Thursday, Apr 24, 2014

New moon has fish biting


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The fishing forecast for central Florida's freshwater anglers for this week includes a new moon phase which arrives today and a weather forecast consisting of a high pressure system and greater chances of rainfall than we've experienced in the first half of this week.

As the high pressure system develops to our north a weather front will move south today and increase the chances of rainfall and stormy weather today through Saturday. But since the atmospheric pressure will be on the rise, fish will be moving up in the water column which means more feeding fish along traditional shoreline feeding areas.

Since water temperatures remain in the middle 80s fish have been feeding along shorelines in the early mornings, but with the influence of a new moon phase, fish will also feed in their deep water homes of eight to twenty feet, depending on which type of Florida lake you fish, shallow muck type or deep sinkhole type.

New moon phases cause fish to feed during the midday hours 'if' deep water is available, which to define 'deep' would be more than 10 feet for this time of year. The shallow lakes don't provide this depth for fish so fish will primarily feed when conditions are best for feeding, meaning during the coolest part of the day.

Even at eight-foot depths water temperatures are too hot for fish to feed normally if at all. All of the bass I've caught over five pounds on Lake Istokpoga recently, have looked lean and mean instead of fat and sassy.

However on the deeper sink hole type lakes, fish can get deep enough to find water temperatures in the lower eighty degree range and therefore will feed normally. I've experienced good success in grass beds at the 12-foot depths and in tree-piles at 18-foot depths.

Finding these areas of the lake can cost you some gas money, but once you discover these summer homes of the fish, you'll be 'on fish' for the rest of the summer and fall seasons.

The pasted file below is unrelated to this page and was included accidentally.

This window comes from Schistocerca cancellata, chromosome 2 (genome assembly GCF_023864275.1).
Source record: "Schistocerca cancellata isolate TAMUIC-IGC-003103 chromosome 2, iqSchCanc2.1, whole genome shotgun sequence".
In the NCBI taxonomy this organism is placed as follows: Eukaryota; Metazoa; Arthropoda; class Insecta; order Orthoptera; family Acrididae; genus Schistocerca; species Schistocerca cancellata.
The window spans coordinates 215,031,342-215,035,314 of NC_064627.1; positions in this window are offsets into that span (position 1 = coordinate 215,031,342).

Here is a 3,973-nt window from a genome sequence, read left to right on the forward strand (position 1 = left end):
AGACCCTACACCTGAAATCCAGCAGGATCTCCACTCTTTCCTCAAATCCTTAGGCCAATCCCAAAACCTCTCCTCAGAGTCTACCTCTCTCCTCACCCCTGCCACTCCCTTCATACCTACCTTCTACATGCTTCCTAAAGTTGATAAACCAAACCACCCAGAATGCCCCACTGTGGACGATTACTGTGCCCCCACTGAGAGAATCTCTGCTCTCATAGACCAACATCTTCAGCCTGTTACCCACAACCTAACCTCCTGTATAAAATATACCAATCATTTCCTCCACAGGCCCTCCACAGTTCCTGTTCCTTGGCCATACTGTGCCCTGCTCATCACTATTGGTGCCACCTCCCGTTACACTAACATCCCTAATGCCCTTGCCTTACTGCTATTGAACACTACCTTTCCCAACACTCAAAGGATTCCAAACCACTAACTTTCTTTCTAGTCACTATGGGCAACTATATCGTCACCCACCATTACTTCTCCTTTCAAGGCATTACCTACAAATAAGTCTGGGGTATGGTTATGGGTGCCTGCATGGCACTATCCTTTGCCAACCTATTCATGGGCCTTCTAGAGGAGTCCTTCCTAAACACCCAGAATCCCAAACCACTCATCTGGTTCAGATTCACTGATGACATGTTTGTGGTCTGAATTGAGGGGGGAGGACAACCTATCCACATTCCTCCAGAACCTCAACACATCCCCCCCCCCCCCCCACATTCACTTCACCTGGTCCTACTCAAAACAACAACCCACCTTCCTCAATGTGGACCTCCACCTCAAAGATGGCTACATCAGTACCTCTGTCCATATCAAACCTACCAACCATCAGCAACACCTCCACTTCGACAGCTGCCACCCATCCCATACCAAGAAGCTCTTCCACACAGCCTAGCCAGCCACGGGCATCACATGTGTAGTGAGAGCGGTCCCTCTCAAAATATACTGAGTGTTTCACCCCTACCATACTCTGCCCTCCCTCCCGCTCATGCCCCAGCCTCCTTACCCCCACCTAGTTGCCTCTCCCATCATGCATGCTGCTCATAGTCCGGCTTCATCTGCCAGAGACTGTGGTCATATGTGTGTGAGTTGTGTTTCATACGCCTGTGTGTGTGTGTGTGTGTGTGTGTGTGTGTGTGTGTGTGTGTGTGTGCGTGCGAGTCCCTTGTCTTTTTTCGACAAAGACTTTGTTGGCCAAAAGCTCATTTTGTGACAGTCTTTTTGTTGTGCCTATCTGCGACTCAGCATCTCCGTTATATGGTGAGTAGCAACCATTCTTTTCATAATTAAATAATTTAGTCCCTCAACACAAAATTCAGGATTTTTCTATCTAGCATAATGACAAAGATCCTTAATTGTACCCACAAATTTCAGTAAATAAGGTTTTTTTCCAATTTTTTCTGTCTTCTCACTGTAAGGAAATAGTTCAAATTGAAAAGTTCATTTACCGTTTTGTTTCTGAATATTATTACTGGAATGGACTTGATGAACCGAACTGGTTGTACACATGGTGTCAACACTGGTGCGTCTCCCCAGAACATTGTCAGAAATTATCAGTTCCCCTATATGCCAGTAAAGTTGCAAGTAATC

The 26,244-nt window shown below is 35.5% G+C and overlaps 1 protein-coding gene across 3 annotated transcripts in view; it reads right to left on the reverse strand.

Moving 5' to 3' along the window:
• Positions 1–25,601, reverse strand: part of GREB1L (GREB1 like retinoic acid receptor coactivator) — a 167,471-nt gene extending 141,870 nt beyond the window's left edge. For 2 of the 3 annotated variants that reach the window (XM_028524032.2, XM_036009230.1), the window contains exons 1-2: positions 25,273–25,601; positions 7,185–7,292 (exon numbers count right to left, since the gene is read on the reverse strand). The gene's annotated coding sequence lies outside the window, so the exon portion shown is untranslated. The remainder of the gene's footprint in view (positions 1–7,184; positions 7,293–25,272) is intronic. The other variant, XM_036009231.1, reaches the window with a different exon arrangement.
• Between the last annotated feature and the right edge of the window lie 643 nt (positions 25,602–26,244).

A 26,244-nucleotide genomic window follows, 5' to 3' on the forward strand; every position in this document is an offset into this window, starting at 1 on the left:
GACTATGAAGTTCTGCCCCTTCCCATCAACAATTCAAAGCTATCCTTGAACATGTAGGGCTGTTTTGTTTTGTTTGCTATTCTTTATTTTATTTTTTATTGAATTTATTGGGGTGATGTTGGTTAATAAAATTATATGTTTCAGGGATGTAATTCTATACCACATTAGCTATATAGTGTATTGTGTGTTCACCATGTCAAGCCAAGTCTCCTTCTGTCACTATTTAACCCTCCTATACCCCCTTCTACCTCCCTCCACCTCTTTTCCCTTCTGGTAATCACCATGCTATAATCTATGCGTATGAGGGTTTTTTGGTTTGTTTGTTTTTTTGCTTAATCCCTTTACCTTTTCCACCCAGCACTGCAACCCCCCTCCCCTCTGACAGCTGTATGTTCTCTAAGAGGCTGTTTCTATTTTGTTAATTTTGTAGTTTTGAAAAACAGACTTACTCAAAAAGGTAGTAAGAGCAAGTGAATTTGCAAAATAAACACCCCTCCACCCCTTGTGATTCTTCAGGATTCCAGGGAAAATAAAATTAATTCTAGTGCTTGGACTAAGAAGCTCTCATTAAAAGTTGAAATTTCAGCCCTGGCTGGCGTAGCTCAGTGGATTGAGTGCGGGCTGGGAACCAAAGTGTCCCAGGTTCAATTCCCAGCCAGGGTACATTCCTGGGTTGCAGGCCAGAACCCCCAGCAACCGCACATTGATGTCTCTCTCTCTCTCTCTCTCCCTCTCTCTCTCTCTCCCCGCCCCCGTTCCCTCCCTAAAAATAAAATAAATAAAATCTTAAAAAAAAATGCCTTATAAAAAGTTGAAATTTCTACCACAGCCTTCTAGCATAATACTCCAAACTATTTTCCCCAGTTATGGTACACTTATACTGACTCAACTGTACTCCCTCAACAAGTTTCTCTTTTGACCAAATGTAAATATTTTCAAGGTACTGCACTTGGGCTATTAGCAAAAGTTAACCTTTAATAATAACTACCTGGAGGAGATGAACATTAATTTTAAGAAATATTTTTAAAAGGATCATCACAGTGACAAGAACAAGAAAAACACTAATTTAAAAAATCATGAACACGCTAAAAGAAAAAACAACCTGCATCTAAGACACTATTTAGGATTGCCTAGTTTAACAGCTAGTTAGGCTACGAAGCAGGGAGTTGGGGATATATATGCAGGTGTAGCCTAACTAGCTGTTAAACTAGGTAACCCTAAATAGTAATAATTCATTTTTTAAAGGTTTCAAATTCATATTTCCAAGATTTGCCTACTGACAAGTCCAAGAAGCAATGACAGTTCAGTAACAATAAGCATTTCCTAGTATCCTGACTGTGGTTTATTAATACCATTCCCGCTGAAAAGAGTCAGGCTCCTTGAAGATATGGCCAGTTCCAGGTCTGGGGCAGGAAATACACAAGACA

Right now, the best artificial baits to use are 'bait fish' types, the resemble bluegill fry and schooling bait fish. The spinner baits are working very well in all lakes. Swim baits of all sizes also are getting a lot of action.

I usually stay with black and blue colors but as the fall season approaches the color red will start to really produce. It is the one time of year that I move from my seven inch Yum Dinger black and blue worm to a black and red one. Watermelon red colored baits also start to produce fairly well on bright sunny conditions, otherwise during overcast and cloudy conditions the darker the better is the standard rule.

The major feeding migration of the day occurs from safelight to 11 a.m. for shallow lakes and from 10 a.m. to 2 p.m. for sinkhole lakes. The monster bass have been feeding best in both types of lakes during the early morning hours only. It is just the summertime feeding pattern for very large bass here in Florida; the extreme heat dominates the feeding-time trigger from July through September. .

The minor feeding migration of the day occurs from 6 to 10 p.m. when dissolved oxygen rates in the lake are at their highest rate. However be prepared to fish out in the lake, at the 'home of the fish'. They'll be active in the 12 to 20-foot depths along slopes and grass beds and other man-made structures.

Looking ahead to next week the weather forecast offers some positive news in that there will be very low percentages of 'chances of rainfall' and lots of sunshine and clear skies which will force fish to hold tight to cover and structures, right where anglers prefer to find them.

Lake Istokpoga's level is at 38.53 feet above sea level and rising. The four gates at the S-68 spillway are open 1.3 feet and flowing at 1300 cubic feet per second, however there is a greater flow of influent waters coming from Arbuckle and Josephine creeks which is gradually providing more depths to the lake, which is the September normal water management schedule.

Lake Okeechobee's level is at 15.55 feet above sea level and holding at the summertime seasonal average level.

Dave Douglass is a bass fishing guide and conservationist since 2006 in Highlands County. Website: HighlandsBassAngler.com Phone: 863-381-8474. Email: davidpdouglass@hotmail.com.

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